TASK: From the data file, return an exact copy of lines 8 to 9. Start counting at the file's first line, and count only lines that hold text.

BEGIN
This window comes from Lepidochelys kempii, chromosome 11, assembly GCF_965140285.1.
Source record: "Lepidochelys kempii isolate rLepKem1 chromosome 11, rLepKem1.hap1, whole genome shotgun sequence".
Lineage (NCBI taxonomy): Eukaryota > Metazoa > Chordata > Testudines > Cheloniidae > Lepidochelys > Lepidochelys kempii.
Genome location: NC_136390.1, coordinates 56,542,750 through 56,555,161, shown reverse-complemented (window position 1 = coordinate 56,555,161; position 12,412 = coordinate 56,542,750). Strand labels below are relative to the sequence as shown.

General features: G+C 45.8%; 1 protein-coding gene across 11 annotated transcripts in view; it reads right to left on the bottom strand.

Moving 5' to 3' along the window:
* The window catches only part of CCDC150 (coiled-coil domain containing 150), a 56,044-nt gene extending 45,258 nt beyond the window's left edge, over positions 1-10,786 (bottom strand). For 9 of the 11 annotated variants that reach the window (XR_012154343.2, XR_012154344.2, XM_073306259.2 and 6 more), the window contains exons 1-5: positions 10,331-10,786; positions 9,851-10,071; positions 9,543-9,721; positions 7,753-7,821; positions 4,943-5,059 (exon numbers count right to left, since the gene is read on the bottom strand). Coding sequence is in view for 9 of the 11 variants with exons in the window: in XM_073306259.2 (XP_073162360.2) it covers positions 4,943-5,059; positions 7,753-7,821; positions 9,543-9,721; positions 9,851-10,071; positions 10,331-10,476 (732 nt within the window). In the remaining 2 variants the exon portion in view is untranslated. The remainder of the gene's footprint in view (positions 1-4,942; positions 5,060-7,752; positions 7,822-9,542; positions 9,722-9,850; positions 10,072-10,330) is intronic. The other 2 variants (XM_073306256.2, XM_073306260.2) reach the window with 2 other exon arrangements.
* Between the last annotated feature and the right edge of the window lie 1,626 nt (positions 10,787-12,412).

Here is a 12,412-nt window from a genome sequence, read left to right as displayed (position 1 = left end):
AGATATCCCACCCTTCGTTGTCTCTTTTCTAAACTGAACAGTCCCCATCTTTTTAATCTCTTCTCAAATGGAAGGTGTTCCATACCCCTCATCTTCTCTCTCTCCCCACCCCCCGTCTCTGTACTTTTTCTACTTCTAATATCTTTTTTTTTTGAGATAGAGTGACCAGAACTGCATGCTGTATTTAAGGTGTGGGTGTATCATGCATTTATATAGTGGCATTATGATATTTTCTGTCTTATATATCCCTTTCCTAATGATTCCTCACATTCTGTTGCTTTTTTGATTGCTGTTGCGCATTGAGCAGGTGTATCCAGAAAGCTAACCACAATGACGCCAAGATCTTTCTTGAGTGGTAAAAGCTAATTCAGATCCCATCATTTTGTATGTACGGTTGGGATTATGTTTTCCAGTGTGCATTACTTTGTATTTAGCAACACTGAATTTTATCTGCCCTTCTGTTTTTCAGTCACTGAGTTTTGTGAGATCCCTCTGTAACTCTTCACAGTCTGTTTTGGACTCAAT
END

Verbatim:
* Between the last annotated feature and the right edge of the window lie 1,626 nt (positions 10,787-12,412).

Here is a 12,412-nt window from a genome sequence, read left to right as displayed (position 1 = left end):